SEBRING - Cheers erupted Monday when Adrianna Stacy rolled the last bowling ball in the last frame of the game and all 10 pins came tumbling down.
Then the hugs and congratulations followed.
The 14-year-old had just clinched a 300 score at the weekly youth league bowling at Heartland Bowl, but it wasn't the first time she had hit a perfect game.
A few weeks ago, there were fewer people watching and Adrianna was just practising, but when that last ball rolled and the pins fell, she was almost in tears.
That had been her first 300 game, and the teen was understandably emotional.
Recently, the soon-to-be Sebring High School freshman has had plenty to celebrate about, including her first major win at a statewide youth bowling tournament.
She won the state title for girls 15 and under of the Pepsi Florida State Tournament in Fort Lauderdale in April.
A USBC contest, youth bowlers from the whole state have to qualify to participate in the scratch tournament.
Adrianna notched a score of 1,164 in six games with a high of 224.
To say she was thrilled is an understatement.
She beamed as she recalled how her father, Joe Stacy, had looked at the wrong age group of the unofficial standings and thought she had missed by about 24 pins until he realized his mistake.
"I was so happy," she grinned. "You told me wrong," she gently admonished dad.
Adrianna described the experience as a "grind." Bowlers have to change lanes after every two games and bowl on these lanes without practice.
That means they have to judge lane conditions pretty fast and decide how to bowl and which ball to use.
Lanes 39 and 40 were pretty "beaten up," Adrianna recalled. Since the lanes were hooking a lot, or the balls were curving a lot,she ended up using her "weakest" ball.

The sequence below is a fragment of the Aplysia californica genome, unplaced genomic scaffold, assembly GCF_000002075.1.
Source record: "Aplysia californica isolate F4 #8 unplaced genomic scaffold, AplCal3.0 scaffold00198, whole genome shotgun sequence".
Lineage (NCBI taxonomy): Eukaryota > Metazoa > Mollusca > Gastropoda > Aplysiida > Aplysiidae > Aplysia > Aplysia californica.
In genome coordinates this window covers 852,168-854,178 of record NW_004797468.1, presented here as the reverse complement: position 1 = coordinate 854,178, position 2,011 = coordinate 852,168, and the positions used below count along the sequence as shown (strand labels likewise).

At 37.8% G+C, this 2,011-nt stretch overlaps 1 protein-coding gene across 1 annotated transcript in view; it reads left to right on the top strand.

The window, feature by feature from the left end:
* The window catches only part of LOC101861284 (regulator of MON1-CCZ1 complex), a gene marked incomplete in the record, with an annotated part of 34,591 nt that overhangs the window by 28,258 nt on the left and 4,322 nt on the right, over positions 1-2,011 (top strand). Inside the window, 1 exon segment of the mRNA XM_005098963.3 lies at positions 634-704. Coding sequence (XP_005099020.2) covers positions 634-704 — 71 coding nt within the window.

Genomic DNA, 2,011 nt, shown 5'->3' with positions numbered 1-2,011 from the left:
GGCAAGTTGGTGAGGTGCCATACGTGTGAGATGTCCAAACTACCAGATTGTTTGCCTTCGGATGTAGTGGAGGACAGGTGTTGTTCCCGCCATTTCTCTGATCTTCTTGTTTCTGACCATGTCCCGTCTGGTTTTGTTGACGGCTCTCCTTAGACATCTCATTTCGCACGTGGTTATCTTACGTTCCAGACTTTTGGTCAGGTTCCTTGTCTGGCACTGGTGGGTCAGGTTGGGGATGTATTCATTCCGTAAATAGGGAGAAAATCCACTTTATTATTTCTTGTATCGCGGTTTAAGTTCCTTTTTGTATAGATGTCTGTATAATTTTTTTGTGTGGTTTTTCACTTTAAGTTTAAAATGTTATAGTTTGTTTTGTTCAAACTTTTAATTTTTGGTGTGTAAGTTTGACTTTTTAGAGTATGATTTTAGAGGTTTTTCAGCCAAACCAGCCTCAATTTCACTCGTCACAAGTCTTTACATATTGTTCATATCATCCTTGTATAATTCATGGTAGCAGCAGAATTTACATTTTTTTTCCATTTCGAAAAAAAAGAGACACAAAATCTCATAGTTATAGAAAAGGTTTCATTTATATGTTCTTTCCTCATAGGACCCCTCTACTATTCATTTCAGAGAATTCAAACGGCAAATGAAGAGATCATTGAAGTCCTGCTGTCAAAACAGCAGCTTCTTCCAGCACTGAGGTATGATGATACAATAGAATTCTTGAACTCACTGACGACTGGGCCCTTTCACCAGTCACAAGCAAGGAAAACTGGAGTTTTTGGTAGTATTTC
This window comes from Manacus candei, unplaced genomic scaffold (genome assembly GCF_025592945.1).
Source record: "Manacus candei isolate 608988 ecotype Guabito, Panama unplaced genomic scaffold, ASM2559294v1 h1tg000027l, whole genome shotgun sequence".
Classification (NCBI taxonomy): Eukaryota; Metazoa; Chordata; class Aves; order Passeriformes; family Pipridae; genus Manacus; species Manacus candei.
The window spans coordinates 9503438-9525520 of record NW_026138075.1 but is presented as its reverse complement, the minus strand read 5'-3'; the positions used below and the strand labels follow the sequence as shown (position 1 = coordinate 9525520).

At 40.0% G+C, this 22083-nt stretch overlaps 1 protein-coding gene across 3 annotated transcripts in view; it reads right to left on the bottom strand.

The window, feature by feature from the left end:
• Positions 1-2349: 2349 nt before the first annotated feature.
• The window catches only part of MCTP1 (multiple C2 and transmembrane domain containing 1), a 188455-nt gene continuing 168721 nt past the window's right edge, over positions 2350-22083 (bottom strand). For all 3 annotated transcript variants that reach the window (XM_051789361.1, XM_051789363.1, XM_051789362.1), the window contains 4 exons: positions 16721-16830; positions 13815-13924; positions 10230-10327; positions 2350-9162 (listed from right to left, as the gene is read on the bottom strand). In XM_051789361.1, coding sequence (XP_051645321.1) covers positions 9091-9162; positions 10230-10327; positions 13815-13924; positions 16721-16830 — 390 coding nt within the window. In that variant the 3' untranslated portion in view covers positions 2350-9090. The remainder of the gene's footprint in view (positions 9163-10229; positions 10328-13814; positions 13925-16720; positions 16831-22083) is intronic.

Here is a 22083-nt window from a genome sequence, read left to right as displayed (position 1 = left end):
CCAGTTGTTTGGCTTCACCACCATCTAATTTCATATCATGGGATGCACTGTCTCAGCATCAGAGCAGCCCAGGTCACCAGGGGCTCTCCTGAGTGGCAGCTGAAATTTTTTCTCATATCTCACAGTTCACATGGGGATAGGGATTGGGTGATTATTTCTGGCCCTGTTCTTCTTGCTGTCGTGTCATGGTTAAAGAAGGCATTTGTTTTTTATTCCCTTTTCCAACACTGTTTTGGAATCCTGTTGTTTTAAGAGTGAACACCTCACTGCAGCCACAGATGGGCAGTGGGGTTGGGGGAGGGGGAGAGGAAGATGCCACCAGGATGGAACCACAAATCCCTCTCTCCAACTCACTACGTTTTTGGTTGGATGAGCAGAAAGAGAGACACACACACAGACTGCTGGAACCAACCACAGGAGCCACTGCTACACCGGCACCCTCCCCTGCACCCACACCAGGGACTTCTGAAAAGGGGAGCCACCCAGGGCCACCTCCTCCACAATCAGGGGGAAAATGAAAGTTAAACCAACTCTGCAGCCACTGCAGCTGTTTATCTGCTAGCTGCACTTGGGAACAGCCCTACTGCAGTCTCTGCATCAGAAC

What she's also learning is that you have to have a strong mental game to succeed and you can't let a bad frame ruffle your momentum.
"You can't let your mind put negative thoughts," she said. Adrianna was representing Coz's Bowling Center in Lake Placid.
Right now, the peppy teen is busy preparing for the The North Pointe Junior Gold Championships in Detroit, one of the toughest youth bowling tournaments in the country.
This is Adrianna's first national bowling contest and Joe Stacy is excited for his daughter and hopes it is a learning experience for her.
It's not uncommon for Adrianna to practice several games a day. One Friday, she bowled 13 games. Her strategy is not just to gain stamina but to focus on getting spares since scoring strikes is much harder in competitive bowling tournaments.
"I'm focusing on my seventh- and 10th pins," she said.
Bowling runs in the Stacy family.
They could almost be called Highlands County's first family of bowling.
Both her parents met at a bowling alley and her father runs the pro shop at Heartland Bowl and is a known bowling coach in the area.
Her brother bowls, too, although, of the two, Adrianna says she's more serious about taking the game professionally.
Her dream is to represent Webber International University in Babson Park when she graduates high school, and until then, she'll be spending a lot of time representing the high school team.